Microsoft is released the first beta of Windows 11, available to those who sign up for Windows Insider. Until now, getting Windows 11 licensed meant Installing the Dev Preview, which Microsoft says is intended for “highly technical users” because it has “rough edges”. According to Microsoft, the beta release is less volatile, and Microsoft has validated the buildings (although it’s still probably something you want to install on a test machine or another partition).
Of course, you need a compatible PC to install the beta. It is clear whether your device will work with the next version of Windows awkward to attach, but a Microsoft article preparing for Insider buildings guides people its system requirements page. The company has said it is paying close attention to how well the 7th generation Intel and AMD Zen 1 processors are performing during the testing period, so it is possible that these systems may release a beta but not a final release.
The beta is also good news for those of us who installed the Dev preview to get our hands on Windows 11 as soon as possible, but they don’t have to be on the verge of bleeding (read: buggy). If you’re like me, you’re in this situation, you can switch to the beta channel by choosing Settings> Windows Update> Windows Insider Program, and then clicking Select Your Insider Settings.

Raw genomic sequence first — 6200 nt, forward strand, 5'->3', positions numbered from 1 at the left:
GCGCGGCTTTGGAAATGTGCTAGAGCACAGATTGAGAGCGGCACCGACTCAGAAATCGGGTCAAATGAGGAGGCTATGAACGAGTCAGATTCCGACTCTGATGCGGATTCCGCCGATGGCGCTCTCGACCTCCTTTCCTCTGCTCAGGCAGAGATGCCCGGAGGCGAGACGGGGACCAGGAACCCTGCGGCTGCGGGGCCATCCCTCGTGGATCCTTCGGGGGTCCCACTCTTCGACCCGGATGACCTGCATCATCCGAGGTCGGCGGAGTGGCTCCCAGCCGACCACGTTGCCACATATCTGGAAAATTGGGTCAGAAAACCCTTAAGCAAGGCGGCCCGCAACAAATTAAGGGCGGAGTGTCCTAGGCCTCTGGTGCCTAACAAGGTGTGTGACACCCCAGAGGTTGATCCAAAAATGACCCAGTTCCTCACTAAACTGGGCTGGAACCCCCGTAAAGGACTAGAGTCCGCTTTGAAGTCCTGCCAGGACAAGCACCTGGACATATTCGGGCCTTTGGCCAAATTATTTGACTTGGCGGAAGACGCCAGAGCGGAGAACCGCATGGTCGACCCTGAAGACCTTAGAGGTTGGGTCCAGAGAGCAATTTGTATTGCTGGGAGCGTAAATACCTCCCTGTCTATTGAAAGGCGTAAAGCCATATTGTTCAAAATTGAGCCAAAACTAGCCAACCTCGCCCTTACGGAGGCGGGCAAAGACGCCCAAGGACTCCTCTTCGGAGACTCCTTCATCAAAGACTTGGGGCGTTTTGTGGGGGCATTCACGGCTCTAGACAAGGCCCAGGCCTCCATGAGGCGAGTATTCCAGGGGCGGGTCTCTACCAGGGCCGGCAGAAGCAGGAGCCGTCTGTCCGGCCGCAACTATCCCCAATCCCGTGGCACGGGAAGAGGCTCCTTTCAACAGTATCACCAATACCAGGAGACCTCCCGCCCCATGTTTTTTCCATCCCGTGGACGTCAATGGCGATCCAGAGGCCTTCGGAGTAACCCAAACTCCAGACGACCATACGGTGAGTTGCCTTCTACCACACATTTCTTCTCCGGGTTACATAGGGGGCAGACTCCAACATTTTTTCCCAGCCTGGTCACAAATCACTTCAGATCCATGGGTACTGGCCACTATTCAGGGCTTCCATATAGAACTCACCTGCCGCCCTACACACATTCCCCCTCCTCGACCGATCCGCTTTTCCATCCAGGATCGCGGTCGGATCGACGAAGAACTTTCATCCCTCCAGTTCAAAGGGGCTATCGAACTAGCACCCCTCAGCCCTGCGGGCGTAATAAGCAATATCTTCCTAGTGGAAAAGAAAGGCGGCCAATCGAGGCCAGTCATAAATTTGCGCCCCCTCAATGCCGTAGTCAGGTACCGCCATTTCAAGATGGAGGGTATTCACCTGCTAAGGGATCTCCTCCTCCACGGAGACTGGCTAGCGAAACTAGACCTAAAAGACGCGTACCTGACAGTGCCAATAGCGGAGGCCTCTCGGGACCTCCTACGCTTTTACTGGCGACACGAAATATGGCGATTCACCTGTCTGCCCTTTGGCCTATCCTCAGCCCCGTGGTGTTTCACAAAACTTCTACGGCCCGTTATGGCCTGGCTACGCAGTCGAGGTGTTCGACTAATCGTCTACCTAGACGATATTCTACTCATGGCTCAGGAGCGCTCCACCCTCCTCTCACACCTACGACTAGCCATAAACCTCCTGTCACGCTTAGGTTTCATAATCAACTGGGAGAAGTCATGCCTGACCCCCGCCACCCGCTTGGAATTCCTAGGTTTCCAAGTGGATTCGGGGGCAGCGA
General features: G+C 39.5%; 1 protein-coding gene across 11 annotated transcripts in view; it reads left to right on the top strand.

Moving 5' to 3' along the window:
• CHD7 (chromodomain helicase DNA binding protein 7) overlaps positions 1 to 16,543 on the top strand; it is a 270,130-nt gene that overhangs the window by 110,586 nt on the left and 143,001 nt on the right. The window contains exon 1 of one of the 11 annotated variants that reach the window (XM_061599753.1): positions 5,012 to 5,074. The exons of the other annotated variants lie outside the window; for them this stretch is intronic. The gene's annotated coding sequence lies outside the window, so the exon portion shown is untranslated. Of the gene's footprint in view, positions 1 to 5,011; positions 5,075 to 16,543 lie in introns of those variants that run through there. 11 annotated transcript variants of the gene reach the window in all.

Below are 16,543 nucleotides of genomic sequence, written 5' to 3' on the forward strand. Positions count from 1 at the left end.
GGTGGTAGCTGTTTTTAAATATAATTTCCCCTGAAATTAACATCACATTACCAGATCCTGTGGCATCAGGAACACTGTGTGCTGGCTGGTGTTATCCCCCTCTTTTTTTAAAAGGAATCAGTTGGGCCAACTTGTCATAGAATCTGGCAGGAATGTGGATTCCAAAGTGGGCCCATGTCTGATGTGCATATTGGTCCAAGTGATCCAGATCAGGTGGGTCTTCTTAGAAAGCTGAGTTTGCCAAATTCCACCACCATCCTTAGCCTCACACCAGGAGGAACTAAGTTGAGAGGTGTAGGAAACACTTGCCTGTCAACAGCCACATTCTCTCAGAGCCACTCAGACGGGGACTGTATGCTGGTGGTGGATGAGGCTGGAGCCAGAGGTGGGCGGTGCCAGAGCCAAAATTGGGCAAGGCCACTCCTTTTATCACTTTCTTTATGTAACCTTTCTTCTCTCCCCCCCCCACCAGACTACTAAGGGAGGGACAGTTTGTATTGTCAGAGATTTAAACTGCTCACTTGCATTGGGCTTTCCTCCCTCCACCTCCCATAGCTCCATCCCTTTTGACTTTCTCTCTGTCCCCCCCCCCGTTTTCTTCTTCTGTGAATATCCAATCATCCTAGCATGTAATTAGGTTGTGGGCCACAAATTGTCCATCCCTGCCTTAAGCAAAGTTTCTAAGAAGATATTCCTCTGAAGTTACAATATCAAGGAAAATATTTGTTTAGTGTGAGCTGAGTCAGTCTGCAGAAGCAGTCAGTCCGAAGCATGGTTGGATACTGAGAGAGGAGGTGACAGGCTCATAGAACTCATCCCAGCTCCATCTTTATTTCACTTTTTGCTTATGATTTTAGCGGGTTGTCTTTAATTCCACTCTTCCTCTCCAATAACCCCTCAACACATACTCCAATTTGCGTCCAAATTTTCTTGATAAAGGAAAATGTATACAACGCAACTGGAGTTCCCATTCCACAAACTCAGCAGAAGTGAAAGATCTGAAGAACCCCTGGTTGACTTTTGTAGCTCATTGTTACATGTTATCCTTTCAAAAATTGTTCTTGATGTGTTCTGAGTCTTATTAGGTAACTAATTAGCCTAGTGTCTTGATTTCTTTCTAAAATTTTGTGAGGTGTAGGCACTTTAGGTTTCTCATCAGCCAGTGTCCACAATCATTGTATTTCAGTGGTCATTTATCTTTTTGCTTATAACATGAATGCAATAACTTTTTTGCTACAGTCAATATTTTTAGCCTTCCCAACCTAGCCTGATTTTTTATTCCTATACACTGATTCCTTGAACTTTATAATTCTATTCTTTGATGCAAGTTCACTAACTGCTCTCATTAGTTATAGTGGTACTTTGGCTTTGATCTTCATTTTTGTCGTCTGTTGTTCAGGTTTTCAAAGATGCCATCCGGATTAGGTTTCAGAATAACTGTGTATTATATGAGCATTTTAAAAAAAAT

Usually switched from Devista to Beta requires a complete reinstallation of the operating system, but According to the Windows Insider Twitter account, it is possible to do in place for a short time. It’s probably best to jump into it as soon as possible if you don’t need to stay on the Dev channel. I’ve tested it myself, and the transition to the beta channel only required a quick reboot – a small price to pay for what will hopefully run more smoothly until the actual release.
For those who are still running Windows 10 but are excited enough to join the beta, you can sign up for the Microsoft beta program here. Of course, while Microsoft says Beta Channel releases are more stable than Dev Channel releases, they are still beta. There are likely to be bugs, crashes and missing features – Microsoft even has a full list of current issues in his blog post, which also says that the Teams Chat feature is available to some on the Dev channel is not yet available for beta users.
But if you’ve had the itch to try Windows 11, it’s now in a stable enough place that Microsoft is willing to call it ready for early adopters (you could say on the verge of living).